Peter: Are those chains?

John: Our Jesus is a chain breaker, Pete.

Peter: Why is he howling?

John: Judge not lest ye be judged. Jesus always tells us that, Pete.

Peter: Dude, he's freaking naked.

John: Ok, that is a little weird.

As the guy runs toward Jesus, Jesus commands the unclean spirit to come out of the him. This initiates a fascinating conversation. He says back to Jesus, "What do you want with me, Jesus, son of the most high God?" Mark wants us to know that a demon recognized Jesus for who he truly was. More on that here.

Jesus replies by asking his name. Nice one, Jesus. Keep it casual.

But the guy wants nothing to do with casual, and replies to Jesus' question with, "Legion is my name, for we are many." What a terrifying response. That's too much like some of the movies I've seen. Ask the demon his name. and he uses 1st person singular and 1st person plural in the same sentence. Which is it, dude? I or we? Oh. It's both, isn't it? Depending on who's in control. Yeah, I'm out. Too weird.

You should know that legion is a transliteration of a Greek word that represented a LARGE group of soldiers. Specifically, during the time of Augustus, it referred to a group of 6000 soldiers (Augustus ruled Rome when Jesus was born). So yeah, I guess he was "many."

Long story short (or not so short), the unclean spirits ask to be sent into a nearby herd of swine. Jesus obliges, and the demon-possessed swine (I can't decide if that would be scary or funny) run off a cliff into the Sea of Galilee and drown.

The owners of the pigs go into town and tell everyone what happened, so the locals come to see for themselves. When they arrive, they find the tomb dweller, the one who was many, sitting next to Jesus in his right mind and clothed. And Mark tells us this scared them.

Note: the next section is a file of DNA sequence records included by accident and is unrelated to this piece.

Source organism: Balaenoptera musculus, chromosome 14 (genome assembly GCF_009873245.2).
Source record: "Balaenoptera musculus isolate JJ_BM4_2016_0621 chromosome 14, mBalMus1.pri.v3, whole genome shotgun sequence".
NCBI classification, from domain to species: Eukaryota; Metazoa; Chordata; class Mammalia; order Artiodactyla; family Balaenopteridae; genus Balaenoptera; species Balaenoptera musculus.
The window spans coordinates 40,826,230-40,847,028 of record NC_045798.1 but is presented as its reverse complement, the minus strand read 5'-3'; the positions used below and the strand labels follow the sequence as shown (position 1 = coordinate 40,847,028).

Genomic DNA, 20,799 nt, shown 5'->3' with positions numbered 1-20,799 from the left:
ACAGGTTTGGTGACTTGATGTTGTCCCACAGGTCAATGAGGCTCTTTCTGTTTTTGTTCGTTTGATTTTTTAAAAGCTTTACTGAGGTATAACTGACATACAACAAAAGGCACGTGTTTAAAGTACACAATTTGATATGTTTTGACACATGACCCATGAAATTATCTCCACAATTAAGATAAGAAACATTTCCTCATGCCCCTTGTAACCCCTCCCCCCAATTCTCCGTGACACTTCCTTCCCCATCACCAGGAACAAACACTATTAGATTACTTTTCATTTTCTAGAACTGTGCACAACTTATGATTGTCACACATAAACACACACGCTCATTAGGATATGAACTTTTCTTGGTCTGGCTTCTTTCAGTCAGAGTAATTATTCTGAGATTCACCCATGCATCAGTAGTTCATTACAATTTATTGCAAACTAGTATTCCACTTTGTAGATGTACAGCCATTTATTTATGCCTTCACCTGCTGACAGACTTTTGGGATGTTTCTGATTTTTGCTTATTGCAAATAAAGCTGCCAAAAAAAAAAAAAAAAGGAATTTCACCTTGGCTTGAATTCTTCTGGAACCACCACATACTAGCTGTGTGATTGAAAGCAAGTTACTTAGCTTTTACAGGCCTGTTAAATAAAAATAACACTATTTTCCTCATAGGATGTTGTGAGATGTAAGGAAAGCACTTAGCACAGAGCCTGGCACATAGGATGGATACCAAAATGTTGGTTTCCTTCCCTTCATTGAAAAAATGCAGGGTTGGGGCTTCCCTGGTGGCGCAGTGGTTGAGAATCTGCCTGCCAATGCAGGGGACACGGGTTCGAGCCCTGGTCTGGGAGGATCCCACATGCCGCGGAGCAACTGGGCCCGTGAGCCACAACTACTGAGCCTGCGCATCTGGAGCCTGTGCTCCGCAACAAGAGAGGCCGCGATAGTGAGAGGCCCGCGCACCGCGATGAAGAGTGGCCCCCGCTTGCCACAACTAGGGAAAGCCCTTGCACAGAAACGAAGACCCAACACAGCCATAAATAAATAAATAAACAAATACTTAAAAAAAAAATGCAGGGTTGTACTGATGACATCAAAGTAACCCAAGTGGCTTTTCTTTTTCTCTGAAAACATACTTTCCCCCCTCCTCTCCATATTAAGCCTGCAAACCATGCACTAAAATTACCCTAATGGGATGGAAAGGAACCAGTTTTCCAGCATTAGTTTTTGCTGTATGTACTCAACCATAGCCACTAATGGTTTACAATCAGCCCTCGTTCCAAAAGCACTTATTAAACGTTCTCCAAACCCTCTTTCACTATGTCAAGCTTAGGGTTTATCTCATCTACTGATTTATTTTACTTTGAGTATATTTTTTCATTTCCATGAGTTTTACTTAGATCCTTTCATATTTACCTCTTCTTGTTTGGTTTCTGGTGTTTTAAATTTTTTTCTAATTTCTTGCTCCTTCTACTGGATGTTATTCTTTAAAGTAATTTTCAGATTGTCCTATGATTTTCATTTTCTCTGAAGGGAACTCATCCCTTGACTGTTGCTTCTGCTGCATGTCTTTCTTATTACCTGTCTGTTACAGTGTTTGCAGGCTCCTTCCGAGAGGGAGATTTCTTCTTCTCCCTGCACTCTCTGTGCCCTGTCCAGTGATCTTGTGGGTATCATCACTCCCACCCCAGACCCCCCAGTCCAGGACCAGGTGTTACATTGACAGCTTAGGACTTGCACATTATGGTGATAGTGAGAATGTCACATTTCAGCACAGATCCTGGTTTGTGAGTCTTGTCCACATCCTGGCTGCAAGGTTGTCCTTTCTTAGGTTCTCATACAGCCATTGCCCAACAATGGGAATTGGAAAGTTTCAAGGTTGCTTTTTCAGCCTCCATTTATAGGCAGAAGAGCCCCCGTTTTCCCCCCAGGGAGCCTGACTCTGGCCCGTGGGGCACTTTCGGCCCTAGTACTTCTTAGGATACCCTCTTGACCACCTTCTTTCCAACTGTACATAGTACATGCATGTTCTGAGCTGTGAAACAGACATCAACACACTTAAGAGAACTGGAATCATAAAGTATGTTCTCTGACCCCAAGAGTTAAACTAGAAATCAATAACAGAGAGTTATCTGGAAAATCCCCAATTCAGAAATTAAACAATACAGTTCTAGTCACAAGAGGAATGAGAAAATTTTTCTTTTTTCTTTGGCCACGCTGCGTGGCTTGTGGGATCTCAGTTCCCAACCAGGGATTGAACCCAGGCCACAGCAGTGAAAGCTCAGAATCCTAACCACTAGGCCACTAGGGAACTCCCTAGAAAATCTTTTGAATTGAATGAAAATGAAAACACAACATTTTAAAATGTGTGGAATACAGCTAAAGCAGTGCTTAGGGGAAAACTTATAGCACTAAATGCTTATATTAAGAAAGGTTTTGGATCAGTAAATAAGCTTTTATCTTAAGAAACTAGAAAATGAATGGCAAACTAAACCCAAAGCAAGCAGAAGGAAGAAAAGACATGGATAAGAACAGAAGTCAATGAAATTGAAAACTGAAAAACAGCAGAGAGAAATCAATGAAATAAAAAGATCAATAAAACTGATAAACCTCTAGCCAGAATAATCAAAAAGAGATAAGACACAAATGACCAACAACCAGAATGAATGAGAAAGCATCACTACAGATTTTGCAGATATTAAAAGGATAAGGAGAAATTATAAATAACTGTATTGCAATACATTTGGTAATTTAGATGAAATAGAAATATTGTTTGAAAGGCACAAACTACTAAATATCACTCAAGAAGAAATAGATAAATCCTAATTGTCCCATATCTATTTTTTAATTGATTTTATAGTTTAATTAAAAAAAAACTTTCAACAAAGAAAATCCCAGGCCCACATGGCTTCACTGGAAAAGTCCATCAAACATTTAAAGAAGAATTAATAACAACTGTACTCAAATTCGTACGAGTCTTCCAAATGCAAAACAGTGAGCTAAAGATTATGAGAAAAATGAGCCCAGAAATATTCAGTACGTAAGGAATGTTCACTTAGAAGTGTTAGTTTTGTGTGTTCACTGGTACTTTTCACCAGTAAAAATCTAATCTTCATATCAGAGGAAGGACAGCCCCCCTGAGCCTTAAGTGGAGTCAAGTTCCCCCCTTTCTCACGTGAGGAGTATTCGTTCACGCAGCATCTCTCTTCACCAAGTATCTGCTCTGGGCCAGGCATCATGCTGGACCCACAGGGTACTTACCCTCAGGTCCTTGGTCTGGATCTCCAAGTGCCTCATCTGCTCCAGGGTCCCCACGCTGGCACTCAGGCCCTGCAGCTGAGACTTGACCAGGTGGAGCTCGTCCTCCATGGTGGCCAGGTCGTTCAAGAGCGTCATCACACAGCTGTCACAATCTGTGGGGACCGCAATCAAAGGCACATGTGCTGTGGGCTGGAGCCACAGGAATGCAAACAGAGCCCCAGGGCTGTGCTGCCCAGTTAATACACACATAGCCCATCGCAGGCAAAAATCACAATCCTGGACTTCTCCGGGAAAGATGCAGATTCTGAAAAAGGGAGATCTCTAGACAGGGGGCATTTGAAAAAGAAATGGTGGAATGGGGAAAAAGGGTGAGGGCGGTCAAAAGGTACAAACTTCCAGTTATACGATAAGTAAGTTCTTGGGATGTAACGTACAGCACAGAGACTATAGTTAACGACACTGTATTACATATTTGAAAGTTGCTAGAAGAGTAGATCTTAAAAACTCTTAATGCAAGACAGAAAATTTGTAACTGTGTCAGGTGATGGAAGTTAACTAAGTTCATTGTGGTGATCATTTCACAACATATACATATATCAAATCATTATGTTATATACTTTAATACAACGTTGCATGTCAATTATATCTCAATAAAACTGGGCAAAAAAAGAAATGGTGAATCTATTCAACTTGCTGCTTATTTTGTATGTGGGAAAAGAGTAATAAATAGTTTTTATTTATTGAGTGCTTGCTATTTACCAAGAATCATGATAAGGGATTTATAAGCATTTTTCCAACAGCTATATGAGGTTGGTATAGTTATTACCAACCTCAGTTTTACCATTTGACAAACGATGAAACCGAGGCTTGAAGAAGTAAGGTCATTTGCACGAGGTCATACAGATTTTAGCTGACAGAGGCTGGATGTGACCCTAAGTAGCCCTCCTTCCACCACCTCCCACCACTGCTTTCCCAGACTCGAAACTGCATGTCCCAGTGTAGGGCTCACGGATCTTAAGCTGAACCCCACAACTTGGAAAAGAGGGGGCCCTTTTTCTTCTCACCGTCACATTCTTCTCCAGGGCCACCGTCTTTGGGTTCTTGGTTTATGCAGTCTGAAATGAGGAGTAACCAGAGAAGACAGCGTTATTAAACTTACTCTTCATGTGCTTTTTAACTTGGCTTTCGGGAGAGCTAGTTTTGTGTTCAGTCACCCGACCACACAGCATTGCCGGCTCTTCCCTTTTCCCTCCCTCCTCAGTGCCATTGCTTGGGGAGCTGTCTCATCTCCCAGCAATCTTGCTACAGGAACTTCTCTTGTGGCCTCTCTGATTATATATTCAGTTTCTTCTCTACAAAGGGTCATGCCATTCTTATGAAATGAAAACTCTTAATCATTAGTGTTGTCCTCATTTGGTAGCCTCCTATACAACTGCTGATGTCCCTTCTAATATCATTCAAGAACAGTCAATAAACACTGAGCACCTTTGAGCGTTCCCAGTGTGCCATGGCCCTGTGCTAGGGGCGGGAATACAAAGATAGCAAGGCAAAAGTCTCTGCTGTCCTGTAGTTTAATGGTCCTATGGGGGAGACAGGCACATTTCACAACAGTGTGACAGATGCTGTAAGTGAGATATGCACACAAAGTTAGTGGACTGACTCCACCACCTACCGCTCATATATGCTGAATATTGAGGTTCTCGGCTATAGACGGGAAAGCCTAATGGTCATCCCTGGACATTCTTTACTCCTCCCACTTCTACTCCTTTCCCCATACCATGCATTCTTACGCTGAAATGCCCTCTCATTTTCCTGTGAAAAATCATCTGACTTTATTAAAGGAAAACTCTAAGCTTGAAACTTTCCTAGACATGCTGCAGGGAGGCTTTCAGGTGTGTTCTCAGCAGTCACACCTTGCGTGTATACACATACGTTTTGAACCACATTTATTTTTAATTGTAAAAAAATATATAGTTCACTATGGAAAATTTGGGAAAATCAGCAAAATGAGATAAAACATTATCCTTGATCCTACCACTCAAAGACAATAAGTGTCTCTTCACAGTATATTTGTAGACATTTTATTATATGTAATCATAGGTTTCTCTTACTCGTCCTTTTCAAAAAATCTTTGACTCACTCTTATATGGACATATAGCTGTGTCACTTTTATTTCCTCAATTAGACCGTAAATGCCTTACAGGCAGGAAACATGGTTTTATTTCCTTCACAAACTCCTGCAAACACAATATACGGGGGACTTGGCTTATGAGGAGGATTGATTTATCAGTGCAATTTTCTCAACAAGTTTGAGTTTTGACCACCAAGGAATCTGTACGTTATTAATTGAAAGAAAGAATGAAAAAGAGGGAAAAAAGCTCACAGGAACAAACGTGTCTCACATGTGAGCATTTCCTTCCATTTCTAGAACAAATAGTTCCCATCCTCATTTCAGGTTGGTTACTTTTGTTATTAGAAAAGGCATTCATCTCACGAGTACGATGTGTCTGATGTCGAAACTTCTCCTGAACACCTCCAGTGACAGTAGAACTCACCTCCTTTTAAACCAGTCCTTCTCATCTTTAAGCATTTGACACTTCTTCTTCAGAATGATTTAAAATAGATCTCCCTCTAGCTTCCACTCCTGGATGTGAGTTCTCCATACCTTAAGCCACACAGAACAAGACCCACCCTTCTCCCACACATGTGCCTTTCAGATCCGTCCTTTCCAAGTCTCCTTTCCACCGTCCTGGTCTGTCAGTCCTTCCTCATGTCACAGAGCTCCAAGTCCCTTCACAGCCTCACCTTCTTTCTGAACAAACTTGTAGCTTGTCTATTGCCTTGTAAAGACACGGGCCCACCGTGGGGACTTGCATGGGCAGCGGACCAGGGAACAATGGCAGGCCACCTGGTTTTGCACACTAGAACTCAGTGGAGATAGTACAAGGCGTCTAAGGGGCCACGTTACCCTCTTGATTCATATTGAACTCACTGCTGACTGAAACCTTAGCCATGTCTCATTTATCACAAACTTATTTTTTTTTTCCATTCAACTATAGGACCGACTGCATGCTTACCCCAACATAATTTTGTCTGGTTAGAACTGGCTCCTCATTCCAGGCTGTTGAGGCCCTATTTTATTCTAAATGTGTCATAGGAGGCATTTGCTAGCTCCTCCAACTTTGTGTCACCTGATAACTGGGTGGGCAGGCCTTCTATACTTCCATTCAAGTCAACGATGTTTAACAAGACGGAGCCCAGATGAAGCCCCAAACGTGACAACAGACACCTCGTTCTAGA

The guy lived in tombs, was possessed by innumerable demons, howled at the moon, cut himself with stones, broke chains and shackles, and did it all buck naked. But when they find him at peace, dressed and seated next to Jesus, that scares them.

I think this story teaches itself, but in case it doesn't: 

It's not an accident that Mark emphasizes so many things that would lead a lot of folks in Jesus' usual circles to have concerns about his ritual purity. And it's not an accident that Jesus doesn't care. Fixing terribly broken people is kind of Jesus' M.O. And it shouldn't surprise us that the locals are scared when a terribly broken person is fixed. That's kind of our M.O.

Comments

  1. John: Ok that is a little weird. Lol
    That is definitely a majority of societies M.O.

    ReplyDelete
  2. The Exorcism of Emily Rose scares the heck out of me and if you look up Annalise Michaels that's the true story. Ah heck no!

    ReplyDelete
    Replies
    1. Yeah it was intense, and yet only PG-13. Thanks for reading.

      Delete
  3. Another biblical example of just how absurd the narrative is.


    Of course, in our more enlightened times, we recognise ''demon possession'' for what it is.
    Odd then that, Yahweh in his Jesus disguise, pandered to the nonsense of belief in demons. But then , this was the times he lived in, right?
    Bit mean though, don't you think, that he likely ruined some poor sods livelihood by destroying all those pigs?
    Being a god ... sorry ... God ... surely all he had to do was wave his hands and say ''Begone!''

    Amazing how credulous people are, even today.

    ReplyDelete